In 1892, Charles and Mary Jane retired from the farm, but kept possession of it. They moved to a house in the village of Wesleyville, a couple of miles down the road to the north of the Station Road farm. In Mary Jane's memoirs, she writes, "In 1892 we gave up farm life and retired to Wesleyville, Pa., where Charles bought a house and lot for $1300.00. After one year [Ed: month?] on April 7, 1892, this house burned to the ground (there was no insurance). He immediately rebuilt on the old foundation a new house which cost $1500.00. Here we lived in peace and contentment."
Retirement House in 1907
Sam Wagner Photo
Family Comes to Visit
Rear L/R: Wilfred, Ross & David Bliley; Barbara Bliley Lambing;
Mary Agnes Bliley Wagner & Inez Wagner
Front L/R: Charles, Mary Jane Bliley & grandson Wilbur Lambing.
Sam Wagner Photo, 1901
Mary Jane & Her Siblings
L/R: Mary Jane Mead Bliley, Jehu Mead,
Isabel Edson Bonnell.
Retirement Home, July 25, 1908,
All lived within Harborcreek Township.
Sam Wagner Photo
Mary Jane & Charles Relaxing
Retirement Home, July 25, 1899.
Sam Wagner Photo
Headed Out in the Family Carriage
Sam and Inez Wagner on South Street in
front of the retirement house.
Inez, a thoroughly-modern young woman,
does not hesitate to take the reins.
October 21, 1906, Sam Wagner Photo
"My Awful Uncle"Inez Wagner
Caption by Inez in photo album; Summer 1899
Standing: Inez in arms of Uncle Ross Bliley
Seated: Mrs. Wilfred Bliley & Mrs. Ross Bliley
Sam Wagner Photo
On this photo-post card card is a short and simple statement of love as a son,
Ross A. Bliley, reflects on his mother's life on her birthday. This unused card
must have been created 14 years after Mary Jane's death.
The photo album to the right was a gift to Wilfred H. Bliley from his nephew, Sam Wagner, and his niece, Inez Wagner. It is approximately 5" x 7", and contains over two-dozen photographs of the Bliley and Chambers families.
It appears that Sam and Inez made photo album gifts for family members and friends. They also produced more than a dozen much larger albums for themselves. No doubt, these were a favorite center of conversation for family and friends visiting the home of Charles and Mary Jane.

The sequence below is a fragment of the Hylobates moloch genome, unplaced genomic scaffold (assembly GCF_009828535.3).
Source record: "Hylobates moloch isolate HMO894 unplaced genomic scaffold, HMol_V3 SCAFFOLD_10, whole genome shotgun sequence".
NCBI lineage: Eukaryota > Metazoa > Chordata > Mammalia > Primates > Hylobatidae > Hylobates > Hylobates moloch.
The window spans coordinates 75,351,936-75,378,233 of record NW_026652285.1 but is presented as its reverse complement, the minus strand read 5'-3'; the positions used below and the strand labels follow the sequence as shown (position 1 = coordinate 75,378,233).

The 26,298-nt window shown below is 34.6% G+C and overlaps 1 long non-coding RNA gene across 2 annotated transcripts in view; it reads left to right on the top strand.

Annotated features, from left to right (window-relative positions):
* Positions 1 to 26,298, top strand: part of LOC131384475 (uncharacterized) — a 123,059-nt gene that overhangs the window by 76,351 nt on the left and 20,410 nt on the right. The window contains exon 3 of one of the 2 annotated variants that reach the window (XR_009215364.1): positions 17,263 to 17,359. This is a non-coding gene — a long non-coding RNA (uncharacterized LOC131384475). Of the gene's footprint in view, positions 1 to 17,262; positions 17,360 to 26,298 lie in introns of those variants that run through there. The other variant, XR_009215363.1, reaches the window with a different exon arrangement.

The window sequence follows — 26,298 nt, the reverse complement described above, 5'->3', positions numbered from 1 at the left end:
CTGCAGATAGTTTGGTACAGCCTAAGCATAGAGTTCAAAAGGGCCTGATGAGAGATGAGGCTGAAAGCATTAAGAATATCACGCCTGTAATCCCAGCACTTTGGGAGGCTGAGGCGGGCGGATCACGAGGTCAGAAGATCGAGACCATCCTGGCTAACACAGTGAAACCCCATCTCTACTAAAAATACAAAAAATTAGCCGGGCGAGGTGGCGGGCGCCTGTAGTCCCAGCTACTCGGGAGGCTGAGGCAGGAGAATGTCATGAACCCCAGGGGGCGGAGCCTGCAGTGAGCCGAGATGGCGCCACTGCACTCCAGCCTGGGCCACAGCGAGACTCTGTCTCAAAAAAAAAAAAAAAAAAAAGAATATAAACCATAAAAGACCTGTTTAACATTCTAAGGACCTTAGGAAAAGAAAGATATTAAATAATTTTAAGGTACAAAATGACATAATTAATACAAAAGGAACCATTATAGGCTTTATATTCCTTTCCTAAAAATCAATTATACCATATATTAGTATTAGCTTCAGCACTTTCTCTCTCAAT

The front row, L/R:
1. Rosana Bliley Curtis
2. Mary Jane Mead Bliley
3. Charles A. Bliley
4. Ellen "Nellie" BlileyLower Internment
Ellen Butler Bliley (Ross' wife)Upper Internment
5. Ross Bliley (No Marker)
Andrew Blila (Son) and his family are in the next
row behind the Bliley family plot marker.
Photo by Carl Wolf, 2005
|1822, July 23||Born, Krozingen, Baden, Germany||0|
|1847, June 08||Married, Mary Jane Mead||25|
|1847||Bought family farm & built new house||25|
west to look for a new farm. Gone six weeks.
Almost bought a farm and changed his mind after returning.
|1891, Jan. 1||Mother, Catherine Eich (Bleile) Bliley dies||69|
|1892||Retired from farming on Station Road farm||70|
|1892, April||House destroyed by fire. Rebuilt immediately.||70|
|1906, Nov. 15||Died, Harborcreek Twp., Erie Co., PA||84|
It is believed the farm was rented to their son, Wilfred H. Bliley, after Charles and Mary Jane retired. There are entries in Mary Jane's notebook of money being paid to Charles and her on a loan to Wilfred, as well as entries regarding his slaughtering of livestock that may have been used to pay rent.
Two years after Charles' death, Wilfred bought the western portion of the farm (the brick house & 41 acres) from the estate of his father for $3075, as stipulated in Charles' will. The balance of the farm, the eastern portion, was subdivided into five parcels and sold with the proceeds distributed to Charles and Mary Jane's descendants and family.
Wilfred apparently supplemented the income from the much smaller farm by harvesting grapes for the Welch's Grape Juice Company, as the photos attest. In 1914 the U.S. Navy prohibited alcoholic beverages on-board ships and purchased Welch's grape juice as a substitute. 1914 was a good year for Welch's, and probably, a good year for Wilfred.
Wilfred H. Bliley, Circa 1914
Harvesting Grapes for Welch Grape Company in the fall of 1914.
The map below shows the places around Erie, Pennsylvania, that were important to Charles and Mary Jane. The distances they traveled were relatively short by today's standards, but in the horse-and-buggy days, it would easily have taken over an hour to ride downtown to Saint Mary's R.C. Church where they were married and worshiped. It probably took over two hours to travel from the Station Road farm to Trinity R.C. Cemetery to visit the family plot (K-25). After the introduction of public trolley transit in the latter part of the 19th Century, travel times were significantly reduced.
Adjacent to Harbor Creek Township (South)
Detail from Page 70, 1876 Atlas of Erie County, Penn.
Published by Everts, Ensign & Everts, Philadelphia, Pennsylvania
For higher-quality maps of Harborcreek and Greene Townships, go to the Downloads Page.
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